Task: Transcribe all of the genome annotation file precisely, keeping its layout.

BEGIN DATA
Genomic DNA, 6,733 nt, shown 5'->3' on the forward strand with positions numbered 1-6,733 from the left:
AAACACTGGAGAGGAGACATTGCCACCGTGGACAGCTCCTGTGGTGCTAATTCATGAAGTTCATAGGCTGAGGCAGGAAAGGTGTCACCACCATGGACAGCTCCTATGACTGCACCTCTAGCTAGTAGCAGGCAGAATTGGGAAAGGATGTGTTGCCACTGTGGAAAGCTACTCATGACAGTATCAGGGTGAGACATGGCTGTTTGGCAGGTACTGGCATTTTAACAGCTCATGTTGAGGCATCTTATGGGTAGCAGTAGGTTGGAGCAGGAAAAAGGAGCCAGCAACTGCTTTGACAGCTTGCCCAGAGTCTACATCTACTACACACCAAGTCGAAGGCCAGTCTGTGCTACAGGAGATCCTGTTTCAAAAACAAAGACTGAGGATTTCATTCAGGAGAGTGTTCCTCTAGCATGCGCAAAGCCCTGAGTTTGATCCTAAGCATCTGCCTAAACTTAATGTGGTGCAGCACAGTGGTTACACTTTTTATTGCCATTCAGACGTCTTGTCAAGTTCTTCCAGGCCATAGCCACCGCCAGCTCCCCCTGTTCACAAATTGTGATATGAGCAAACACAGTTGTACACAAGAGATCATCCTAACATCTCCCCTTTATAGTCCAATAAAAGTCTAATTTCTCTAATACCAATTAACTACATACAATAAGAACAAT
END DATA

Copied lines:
Genomic DNA, 6,733 nt, shown 5'->3' on the forward strand with positions numbered 1-6,733 from the left:
AAACACTGGAGAGGAGACATTGCCACCGTGGACAGCTCCTGTGGTGCTAATTCATGAAGTTCATAGGCTGAGGCAGGAAAGGTGTCACCACCATGGACAGCTCCTATGACTGCACCTCTAGCTAGTAGCAGGCAGAATTGGGAAAGGATGTGTTGCCACTGTGGAAAGCTACTCATGACAGTATCAGGGTGAGACATGGCTGTTTGGCAGGTACTGGCATTTTAACAGCTCATGTTGAGGCATCTTATGGGTAGCAGTAGGTTGGAGCAGGAAAAAGGAGCCAGCAACTGCTTTGACAGCTTGCCCAGAGTCTACATCTACTACACACCAAGTCGAAGGCCAGTCTGTGCTACAGGAGATCCTGTTTCAAAAACAAAGACTGAGGATTTCATTCAGGAGAGTGTTCCTCTAGCATGCGCAAAGCCCTGAGTTTGATCCTAAGCATCTGCCTAAACTTAATGTGGTGCAGCACAGTGGTTACACTTTTTATTGCCATTCAGACGTCTTGTCAAGTTCTTCCAGGCCATAGCCACCGCCAGCTCCCCCTGTTCACAAATTGTGATATGAGCAAACACAGTTGTACACAAGAGATCATCCTAACATCTCCCCTTTATAGTCCAATAAAAGTCTAATTTCTCTAATACCAATTAACTACATACAATAAGAACAAT